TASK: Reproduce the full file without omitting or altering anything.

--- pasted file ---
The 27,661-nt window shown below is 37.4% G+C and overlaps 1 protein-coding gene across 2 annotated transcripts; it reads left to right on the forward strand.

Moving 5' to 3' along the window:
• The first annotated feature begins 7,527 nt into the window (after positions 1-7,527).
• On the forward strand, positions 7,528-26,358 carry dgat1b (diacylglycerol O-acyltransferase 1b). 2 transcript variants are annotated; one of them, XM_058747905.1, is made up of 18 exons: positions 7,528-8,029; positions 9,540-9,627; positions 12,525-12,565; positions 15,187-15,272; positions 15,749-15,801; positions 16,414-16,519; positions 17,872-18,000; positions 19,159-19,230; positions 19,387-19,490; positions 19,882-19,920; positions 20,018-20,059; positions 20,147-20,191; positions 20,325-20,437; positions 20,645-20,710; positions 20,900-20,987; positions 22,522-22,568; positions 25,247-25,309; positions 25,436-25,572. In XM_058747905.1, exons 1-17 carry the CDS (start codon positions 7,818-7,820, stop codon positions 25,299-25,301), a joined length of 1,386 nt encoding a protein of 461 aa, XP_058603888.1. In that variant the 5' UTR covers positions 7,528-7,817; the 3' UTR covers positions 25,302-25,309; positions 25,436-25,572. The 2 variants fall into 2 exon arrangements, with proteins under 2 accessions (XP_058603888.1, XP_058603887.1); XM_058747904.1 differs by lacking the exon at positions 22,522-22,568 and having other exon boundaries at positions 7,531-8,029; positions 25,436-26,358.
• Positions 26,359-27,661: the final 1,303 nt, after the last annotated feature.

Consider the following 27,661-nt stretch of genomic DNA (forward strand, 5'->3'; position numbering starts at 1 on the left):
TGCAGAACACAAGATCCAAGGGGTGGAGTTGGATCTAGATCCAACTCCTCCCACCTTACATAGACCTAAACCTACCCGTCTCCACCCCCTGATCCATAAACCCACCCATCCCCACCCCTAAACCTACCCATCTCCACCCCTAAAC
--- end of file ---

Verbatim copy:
The 27,661-nt window shown below is 37.4% G+C and overlaps 1 protein-coding gene across 2 annotated transcripts; it reads left to right on the forward strand.

Moving 5' to 3' along the window:
• The first annotated feature begins 7,527 nt into the window (after positions 1-7,527).
• On the forward strand, positions 7,528-26,358 carry dgat1b (diacylglycerol O-acyltransferase 1b). 2 transcript variants are annotated; one of them, XM_058747905.1, is made up of 18 exons: positions 7,528-8,029; positions 9,540-9,627; positions 12,525-12,565; positions 15,187-15,272; positions 15,749-15,801; positions 16,414-16,519; positions 17,872-18,000; positions 19,159-19,230; positions 19,387-19,490; positions 19,882-19,920; positions 20,018-20,059; positions 20,147-20,191; positions 20,325-20,437; positions 20,645-20,710; positions 20,900-20,987; positions 22,522-22,568; positions 25,247-25,309; positions 25,436-25,572. In XM_058747905.1, exons 1-17 carry the CDS (start codon positions 7,818-7,820, stop codon positions 25,299-25,301), a joined length of 1,386 nt encoding a protein of 461 aa, XP_058603888.1. In that variant the 5' UTR covers positions 7,528-7,817; the 3' UTR covers positions 25,302-25,309; positions 25,436-25,572. The 2 variants fall into 2 exon arrangements, with proteins under 2 accessions (XP_058603888.1, XP_058603887.1); XM_058747904.1 differs by lacking the exon at positions 22,522-22,568 and having other exon boundaries at positions 7,531-8,029; positions 25,436-26,358.
• Positions 26,359-27,661: the final 1,303 nt, after the last annotated feature.

Consider the following 27,661-nt stretch of genomic DNA (forward strand, 5'->3'; position numbering starts at 1 on the left):
TGCAGAACACAAGATCCAAGGGGTGGAGTTGGATCTAGATCCAACTCCTCCCACCTTACATAGACCTAAACCTACCCGTCTCCACCCCCTGATCCATAAACCCACCCATCCCCACCCCTAAACCTACCCATCTCCACCCCTAAAC